The 120 Jag I rebuilt afterward had knockoffs too. Seems there were holes for safety wires, though my memory is starting to fade.
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Having seen all of the British autos I ever care to, I would say that it wouldn't have taken much to improve a British auto's mechanical quality.

+--------------------------------------------------------------------------------+ If you're gonna be dumb, you better be tough +--------------------------------------------------------------------------------+
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Mike Berger wrote:

SFWIW, when FoMoCo bought Jag, it took 35 mqn hours to assemble one vs less than 1 hour for most FoMoCo units.
Reducing direct labor and getting rid of the "Prince of Darkness" electrical system were great starts to improve the reliability of the Jag.
Personally, I wouldn't have one.
Nothing personal, just not my type of vehicle.
Lew
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On Wed, 30 Nov 2005 05:15:02 GMT, with neither quill nor qualm, Lew

Hell no. It wouldn't pull a sloop, but might handle a SunFish.
--- - Sarcasm is just one more service we offer. - http://diversify.com Web Applications
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On Tue, 29 Nov 2005 21:27:27 -0700, Mark & Juanita

But at least the Brits designed cars so they went round corners, 50 years later it's something the Yanks still have considerable difficulty with.
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The odds are against that. B&D is a big company, run by Harvard MBAs who've been taught all about business, but have little clue about whatever product they make. Sooner or later, one of them will have the inspiration to "improve margins" by "cost engineering" the product, and the quality will decline.

A difficult example. Today's Volvo is better than the 1990's Volvo, before Ford bought them. But in the 1990's, Volvo was in a financial crunch, and couldn't afford to invest in design & production at a competitive level, so the 1990's Volvos (the 700 and 850 series) were pretty much crap. The 1980's Volvos (the 240 series) were substantially better built cars.
John
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evodawg wrote:

IIRC, Black & Decker has owned DeWalt since 1960. DeWalt still has some decent tools.
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Jack Novak
Buffalo, NY - USA
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evodawg wrote:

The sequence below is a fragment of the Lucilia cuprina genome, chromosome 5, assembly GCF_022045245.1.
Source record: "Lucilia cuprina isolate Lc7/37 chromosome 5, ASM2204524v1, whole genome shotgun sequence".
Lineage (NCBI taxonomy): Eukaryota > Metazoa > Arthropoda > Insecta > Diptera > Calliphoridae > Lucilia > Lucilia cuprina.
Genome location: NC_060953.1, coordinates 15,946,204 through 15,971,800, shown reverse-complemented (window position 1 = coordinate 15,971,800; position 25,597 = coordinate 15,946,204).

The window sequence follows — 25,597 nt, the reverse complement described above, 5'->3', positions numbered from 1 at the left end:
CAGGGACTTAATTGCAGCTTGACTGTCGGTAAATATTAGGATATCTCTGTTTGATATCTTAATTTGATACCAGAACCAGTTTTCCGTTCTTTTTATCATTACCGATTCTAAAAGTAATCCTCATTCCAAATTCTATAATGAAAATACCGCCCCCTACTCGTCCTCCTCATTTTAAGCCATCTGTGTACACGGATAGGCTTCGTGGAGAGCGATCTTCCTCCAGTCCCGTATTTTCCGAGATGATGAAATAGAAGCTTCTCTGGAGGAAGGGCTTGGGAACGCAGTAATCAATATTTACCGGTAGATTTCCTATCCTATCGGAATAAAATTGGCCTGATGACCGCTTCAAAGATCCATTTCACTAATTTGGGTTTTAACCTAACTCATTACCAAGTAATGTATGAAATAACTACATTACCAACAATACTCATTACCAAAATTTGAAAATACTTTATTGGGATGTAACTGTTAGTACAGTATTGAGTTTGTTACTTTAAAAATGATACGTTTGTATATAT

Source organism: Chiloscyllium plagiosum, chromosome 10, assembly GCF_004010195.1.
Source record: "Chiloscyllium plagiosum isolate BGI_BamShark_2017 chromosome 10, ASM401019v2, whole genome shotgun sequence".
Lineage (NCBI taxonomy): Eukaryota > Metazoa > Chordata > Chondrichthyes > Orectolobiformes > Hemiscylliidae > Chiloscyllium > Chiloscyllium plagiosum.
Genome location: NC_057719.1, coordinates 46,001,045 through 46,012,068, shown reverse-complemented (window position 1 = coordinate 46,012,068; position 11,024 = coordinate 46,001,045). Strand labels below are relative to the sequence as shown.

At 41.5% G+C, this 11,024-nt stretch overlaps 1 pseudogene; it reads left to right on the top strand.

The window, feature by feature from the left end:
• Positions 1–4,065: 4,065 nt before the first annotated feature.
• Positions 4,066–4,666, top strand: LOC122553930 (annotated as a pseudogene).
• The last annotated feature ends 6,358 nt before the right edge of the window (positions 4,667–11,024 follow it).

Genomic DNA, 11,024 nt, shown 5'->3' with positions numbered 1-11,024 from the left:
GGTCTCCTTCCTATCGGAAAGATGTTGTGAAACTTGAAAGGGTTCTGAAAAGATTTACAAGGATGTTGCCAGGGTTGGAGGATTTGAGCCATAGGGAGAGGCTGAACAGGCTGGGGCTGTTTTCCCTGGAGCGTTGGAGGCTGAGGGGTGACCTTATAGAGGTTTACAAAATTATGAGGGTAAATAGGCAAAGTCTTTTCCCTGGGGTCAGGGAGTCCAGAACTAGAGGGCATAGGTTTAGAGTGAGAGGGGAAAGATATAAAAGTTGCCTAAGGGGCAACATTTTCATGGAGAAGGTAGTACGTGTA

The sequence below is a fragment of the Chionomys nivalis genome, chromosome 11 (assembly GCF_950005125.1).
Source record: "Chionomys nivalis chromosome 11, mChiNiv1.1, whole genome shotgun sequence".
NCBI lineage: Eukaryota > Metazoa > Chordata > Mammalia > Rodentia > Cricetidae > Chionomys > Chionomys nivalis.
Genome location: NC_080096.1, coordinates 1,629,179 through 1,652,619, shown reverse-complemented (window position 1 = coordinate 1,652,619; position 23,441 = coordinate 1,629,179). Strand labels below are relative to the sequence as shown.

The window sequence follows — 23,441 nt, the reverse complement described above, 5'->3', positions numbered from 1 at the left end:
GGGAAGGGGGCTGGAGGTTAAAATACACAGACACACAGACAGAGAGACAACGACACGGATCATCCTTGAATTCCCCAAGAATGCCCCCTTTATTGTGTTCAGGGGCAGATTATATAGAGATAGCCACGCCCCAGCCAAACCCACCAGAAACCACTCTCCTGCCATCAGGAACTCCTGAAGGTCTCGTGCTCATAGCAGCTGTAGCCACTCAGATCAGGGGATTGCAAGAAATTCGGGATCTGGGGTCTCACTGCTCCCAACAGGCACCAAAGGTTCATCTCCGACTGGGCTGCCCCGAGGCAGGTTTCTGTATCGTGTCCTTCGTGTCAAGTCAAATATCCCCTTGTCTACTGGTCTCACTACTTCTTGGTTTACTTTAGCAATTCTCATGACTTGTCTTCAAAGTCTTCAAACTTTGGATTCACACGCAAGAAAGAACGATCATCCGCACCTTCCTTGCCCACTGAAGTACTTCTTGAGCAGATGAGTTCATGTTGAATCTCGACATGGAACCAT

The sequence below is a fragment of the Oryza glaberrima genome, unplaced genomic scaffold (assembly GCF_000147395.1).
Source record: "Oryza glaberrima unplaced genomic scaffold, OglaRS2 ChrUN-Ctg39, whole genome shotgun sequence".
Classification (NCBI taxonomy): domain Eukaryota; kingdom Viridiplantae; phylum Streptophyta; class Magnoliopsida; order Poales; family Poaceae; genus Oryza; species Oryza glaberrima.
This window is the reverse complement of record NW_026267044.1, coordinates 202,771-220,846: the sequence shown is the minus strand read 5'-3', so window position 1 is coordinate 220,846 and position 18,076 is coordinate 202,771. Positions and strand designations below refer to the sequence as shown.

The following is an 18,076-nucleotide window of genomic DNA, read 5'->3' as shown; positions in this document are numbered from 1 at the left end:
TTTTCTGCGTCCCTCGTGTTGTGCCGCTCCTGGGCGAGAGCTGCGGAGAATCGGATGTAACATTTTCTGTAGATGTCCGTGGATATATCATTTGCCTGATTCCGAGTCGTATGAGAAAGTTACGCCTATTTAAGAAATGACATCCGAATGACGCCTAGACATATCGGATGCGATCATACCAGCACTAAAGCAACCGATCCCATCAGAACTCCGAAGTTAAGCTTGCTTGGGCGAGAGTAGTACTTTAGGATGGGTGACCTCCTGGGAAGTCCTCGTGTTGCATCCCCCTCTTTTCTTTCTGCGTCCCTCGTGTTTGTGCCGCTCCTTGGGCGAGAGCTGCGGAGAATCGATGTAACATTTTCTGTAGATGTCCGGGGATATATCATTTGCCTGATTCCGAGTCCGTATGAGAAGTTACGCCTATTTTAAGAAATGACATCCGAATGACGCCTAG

I've considered Delta to be a brand I buy only when there's no good alternative. I love my Unisaw of a few years ago, and my DP is ok, but their bandsaws suck big time in my opinion, and I've had lousy luck with their technical assistance. I'm not too crazy with my 2 Delta belt sanders. I bought them more for the price than quality. All my Porter Cable stuff has been rock solid with the exception of a few times where my 7518 would run at random speeds when set to the lowest RPM setting.
So I don't know why you are upset because of B&D's involvement. Can Delta really get much worse? :) Porter Cable brand is the one I'd worry about...
Dave
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I have 2 older delta 14" bandsaws that are very good. Can't speak for the newer ones. Having a Hi/Low transmission in great if you do metal work. I have a VERY old delta drill press with an extra bearing over the spindle pulley that is a tank compared to the stuff sold now.

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wayne mak wrote:

HP) motor model was nicer. It lacked a few features of the later model, but at least the earlier model ran more quietly and smoothly. I had both models for a brief time. The 1 HP model (the model before they upped the HP to 1.5) was pretty decent. I wouldn't have kept the 1.5 version in my shop if it were free. Seriously.
dave
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Umm the quality of PC and Delta started down that slippery slope long before B&D bought them.
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wrote:

Would certainly agree with that. Bought a PC cordless drill in 1999 (Pentair era). Nice drill, but at about 1 to 1 1/2 years old, I wound up shaking plastic parts out of it (not really sure what they were a part of, I think they were part of a guide for the forward/reverse switch). This was for a drill that had never been dropped nor abused in any way. That was the reason I decided not to replace the batteries when they went, but bought a Milwaukee to replace it. The difference in quality between the two drills is staggering and apparent. It's just so obvious which one was "value-engineered" and which one was engineered for value.